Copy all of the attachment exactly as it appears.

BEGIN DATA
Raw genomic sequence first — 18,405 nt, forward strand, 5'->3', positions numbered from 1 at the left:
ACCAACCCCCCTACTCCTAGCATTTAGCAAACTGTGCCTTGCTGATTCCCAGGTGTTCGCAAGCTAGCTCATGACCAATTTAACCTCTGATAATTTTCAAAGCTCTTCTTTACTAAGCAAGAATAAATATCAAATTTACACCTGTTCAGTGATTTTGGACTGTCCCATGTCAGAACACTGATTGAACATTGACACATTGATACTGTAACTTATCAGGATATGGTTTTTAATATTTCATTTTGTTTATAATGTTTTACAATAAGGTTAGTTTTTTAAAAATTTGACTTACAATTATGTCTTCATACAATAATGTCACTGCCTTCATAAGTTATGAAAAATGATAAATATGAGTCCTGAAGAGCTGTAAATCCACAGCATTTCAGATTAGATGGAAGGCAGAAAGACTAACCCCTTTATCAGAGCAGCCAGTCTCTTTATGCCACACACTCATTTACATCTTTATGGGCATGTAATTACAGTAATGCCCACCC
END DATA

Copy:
Raw genomic sequence first — 18,405 nt, forward strand, 5'->3', positions numbered from 1 at the left:
ACCAACCCCCCTACTCCTAGCATTTAGCAAACTGTGCCTTGCTGATTCCCAGGTGTTCGCAAGCTAGCTCATGACCAATTTAACCTCTGATAATTTTCAAAGCTCTTCTTTACTAAGCAAGAATAAATATCAAATTTACACCTGTTCAGTGATTTTGGACTGTCCCATGTCAGAACACTGATTGAACATTGACACATTGATACTGTAACTTATCAGGATATGGTTTTTAATATTTCATTTTGTTTATAATGTTTTACAATAAGGTTAGTTTTTTAAAAATTTGACTTACAATTATGTCTTCATACAATAATGTCACTGCCTTCATAAGTTATGAAAAATGATAAATATGAGTCCTGAAGAGCTGTAAATCCACAGCATTTCAGATTAGATGGAAGGCAGAAAGACTAACCCCTTTATCAGAGCAGCCAGTCTCTTTATGCCACACACTCATTTACATCTTTATGGGCATGTAATTACAGTAATGCCCACCC